[S]ome very smart political analysts believed from the outset that McCain could win the nomination by sticking with his old self. And they still believe that McCain won the nomination not because he gave himself over to the base but as a result of a process of elimination of inferior candidates who divided up the conservative vote, as these observers had predicted. (These people insisted on anonymity because McCain is known in Republican circles to have a long memory and a vindictive streak.)

By then I had already concluded that that there was a disturbingly erratic side of McCain's nature. There's a certain lack of seriousness in him. And he does not appear to be a reflective man, or very interested in domestic issues. [...]

McCain's recent conduct of his campaign -- his willingness to lie repeatedly (including in his acceptance speech) and to play Russian roulette with the vice-presidency, in order to fulfill his long-held ambition -- has reinforced my earlier, and growing, sense that John McCain is not a principled man.

In fact, it's not clear who he is.

McCain is certainly losing friends fast, isn't he? Drew's condemnation comes just a couple of days after Richard Cohen's. Which came a couple of days after Stephen Chapman's. Which followed Michael Kinsley, Thomas Friedman, Sebastian Mallaby, Joe Klein, E.J. Dionne, Jr., Ruth Marcus, Mark Halperin, and Bob Herbert. Even David Brooks is getting there.

All admired John McCain, all held him in the highest regard, and all of have been disgusted as McCain has descended into a Republican hack. McCain probably doesn't care -- hacks can't be bothered to earn and keep respect -- but their collective revolt tells us quite a bit about McCain's transition.


The London Economist on Why John McCain Is Not Qualified to Be President

It writes:

What Sarah Palin means | The woman from nowhere | The Economist: THE most audacious move of the race so far is also, potentially, the most self-destructive.... [McCain] has chosen as his running mate, on the basis of the most cursory vetting, a first-term governor of Alaska.... The political calculations behind Mr McCain’s choice hardly look robust. Mrs Palin is not quite the pork-busting reformer that her supporters claim. She may have become famous as the governor who finally killed the infamous “bridge to nowhere”—the $220m bridge to the sparsely inhabited island of Gravina, Alaska. But she was in favour of the bridge before she was against it (and told local residents that they weren’t “nowhere to her”).... Nor is Mrs Palin well placed to win over the moderate and independent voters who hold the keys to the White House.... [I]t is hard to see how a woman who supports the teaching of creationism rather than contraception, and who is soon to become a 44-year-old grandmother, helps him with soccer moms in the Philadelphia suburbs....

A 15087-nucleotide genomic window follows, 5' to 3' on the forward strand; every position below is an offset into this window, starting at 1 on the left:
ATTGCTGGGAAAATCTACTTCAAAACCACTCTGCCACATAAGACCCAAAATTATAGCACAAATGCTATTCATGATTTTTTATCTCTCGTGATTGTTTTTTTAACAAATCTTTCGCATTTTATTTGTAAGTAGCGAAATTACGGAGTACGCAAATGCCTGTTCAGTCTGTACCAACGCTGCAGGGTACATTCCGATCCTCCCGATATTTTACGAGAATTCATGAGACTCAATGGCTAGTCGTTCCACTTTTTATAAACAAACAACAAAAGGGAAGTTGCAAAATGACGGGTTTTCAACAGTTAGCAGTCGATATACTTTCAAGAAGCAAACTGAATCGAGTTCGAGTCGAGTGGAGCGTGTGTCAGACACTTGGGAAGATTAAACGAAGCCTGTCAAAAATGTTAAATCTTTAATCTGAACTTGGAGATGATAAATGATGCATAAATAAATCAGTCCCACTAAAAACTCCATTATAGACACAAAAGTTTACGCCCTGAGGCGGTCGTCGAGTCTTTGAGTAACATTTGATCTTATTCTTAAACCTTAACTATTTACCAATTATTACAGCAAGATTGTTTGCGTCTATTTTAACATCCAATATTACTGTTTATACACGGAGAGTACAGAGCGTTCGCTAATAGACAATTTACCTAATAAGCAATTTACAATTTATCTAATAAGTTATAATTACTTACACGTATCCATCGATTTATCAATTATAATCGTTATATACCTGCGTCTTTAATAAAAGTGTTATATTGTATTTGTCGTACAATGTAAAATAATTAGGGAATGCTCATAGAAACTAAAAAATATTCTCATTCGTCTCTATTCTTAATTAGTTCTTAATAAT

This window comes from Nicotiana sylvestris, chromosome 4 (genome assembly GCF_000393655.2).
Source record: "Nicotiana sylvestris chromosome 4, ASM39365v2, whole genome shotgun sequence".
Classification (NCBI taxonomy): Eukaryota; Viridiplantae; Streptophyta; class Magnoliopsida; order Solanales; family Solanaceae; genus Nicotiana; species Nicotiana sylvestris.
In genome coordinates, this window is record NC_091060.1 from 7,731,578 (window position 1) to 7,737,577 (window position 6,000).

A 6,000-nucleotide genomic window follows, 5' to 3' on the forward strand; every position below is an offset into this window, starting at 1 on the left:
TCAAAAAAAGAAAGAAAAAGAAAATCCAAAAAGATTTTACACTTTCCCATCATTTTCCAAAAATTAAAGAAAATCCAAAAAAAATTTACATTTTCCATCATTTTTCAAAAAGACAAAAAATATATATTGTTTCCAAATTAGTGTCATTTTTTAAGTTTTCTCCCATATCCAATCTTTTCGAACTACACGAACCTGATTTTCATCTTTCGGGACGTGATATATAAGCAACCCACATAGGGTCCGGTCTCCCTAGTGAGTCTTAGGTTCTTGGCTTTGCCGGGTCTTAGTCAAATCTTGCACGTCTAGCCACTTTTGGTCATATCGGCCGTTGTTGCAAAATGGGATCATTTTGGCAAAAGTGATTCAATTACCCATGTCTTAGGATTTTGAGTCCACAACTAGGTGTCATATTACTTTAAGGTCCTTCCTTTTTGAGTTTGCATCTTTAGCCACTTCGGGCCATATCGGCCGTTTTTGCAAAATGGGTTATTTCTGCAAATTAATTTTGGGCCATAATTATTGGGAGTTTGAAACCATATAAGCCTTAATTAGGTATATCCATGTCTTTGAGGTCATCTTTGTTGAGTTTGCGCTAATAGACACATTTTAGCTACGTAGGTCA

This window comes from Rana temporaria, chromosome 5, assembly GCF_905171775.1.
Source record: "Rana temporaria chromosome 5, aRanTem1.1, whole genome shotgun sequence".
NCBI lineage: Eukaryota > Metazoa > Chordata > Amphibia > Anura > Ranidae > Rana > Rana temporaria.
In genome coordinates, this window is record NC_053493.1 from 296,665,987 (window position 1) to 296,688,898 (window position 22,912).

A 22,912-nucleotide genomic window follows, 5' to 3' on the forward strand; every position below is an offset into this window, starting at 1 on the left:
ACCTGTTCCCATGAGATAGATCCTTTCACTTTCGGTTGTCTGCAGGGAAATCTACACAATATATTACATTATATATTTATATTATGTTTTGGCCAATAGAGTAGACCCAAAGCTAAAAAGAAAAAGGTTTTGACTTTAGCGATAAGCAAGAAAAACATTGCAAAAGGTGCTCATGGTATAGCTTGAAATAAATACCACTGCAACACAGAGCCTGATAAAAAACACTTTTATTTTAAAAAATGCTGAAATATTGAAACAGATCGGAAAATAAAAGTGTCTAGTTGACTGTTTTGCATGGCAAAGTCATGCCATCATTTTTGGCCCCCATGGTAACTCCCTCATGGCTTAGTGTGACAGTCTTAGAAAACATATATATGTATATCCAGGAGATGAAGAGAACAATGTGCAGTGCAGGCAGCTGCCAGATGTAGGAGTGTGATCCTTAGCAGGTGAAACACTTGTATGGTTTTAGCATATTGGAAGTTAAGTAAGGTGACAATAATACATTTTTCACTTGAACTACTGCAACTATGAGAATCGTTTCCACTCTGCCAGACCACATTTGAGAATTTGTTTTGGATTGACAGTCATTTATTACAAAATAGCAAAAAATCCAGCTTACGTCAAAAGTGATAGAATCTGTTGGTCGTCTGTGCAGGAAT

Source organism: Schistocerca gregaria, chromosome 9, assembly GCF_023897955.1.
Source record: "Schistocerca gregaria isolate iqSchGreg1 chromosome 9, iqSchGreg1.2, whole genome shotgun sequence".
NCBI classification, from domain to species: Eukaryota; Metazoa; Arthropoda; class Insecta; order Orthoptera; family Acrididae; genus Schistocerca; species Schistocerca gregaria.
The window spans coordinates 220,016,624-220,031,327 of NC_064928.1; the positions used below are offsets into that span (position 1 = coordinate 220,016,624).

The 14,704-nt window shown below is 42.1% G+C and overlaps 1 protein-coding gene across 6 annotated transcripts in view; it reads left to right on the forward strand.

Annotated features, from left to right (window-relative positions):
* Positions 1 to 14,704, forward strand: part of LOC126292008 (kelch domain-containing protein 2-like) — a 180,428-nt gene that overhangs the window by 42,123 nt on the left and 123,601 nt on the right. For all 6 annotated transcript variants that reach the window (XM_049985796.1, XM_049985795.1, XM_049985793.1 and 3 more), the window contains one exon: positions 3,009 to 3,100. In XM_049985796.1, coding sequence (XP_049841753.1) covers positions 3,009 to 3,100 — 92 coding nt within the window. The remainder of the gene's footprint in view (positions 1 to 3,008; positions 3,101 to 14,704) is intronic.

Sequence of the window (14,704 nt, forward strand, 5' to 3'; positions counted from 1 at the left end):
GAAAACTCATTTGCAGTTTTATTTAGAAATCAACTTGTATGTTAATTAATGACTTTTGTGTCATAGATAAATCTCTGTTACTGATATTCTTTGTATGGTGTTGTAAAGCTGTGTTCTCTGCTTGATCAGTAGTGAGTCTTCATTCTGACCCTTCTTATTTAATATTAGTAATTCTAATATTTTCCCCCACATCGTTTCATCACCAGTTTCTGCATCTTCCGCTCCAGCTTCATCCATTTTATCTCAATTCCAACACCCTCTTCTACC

The moose in the room, of course, is her lack of experience. When Geraldine Ferraro was picked as Walter Mondale’s running-mate, she had served in the House for three terms. Even the hapless Dan Quayle, George Bush senior’s sidekick, had served in the House and Senate for 12 years. Mrs Palin, who has been the governor of a state with a population of 670,000 for less than two years, is the most inexperienced candidate for a mainstream party in modern history.

Inexperienced and Bush-level incurious.... This... raises serious questions about the way he makes decisions. Mr McCain had met Mrs Palin only once, for a 15-minute chat at the National Governors’ Association meeting, before summoning her to his ranch for her final interview. The New York Times claims that his team arrived in Alaska only on August 28th, a day before the announcement. As a result, his advisers seem to have been gobsmacked by the Palin show that is now playing on the national stage. She has links to the wacky Alaska Independence Party, which wants to secede from the Union. She is on record disagreeing with Mr McCain on global warming, among other issues. The contrast with Mr Obama’s choice of the highly experienced and much-vetted Joe Biden is striking.

Mr McCain’s appointment also raises more general worries about the Republican Party’s fitness for government. Up until the middle of last week Mr McCain was... considering... Joe Lieberman... and Tom Ridge.... Mr McCain reluctantly rejected both men because their pro-choice views are anathema to the Christian right.... One of the biggest problems with the Bush administration is that it appointed so many incompetents because they were sound on Roe v Wade. Mrs Palin’s elevation suggests that, far from breaking with Mr Bush, Mr McCain is repeating his mistakes.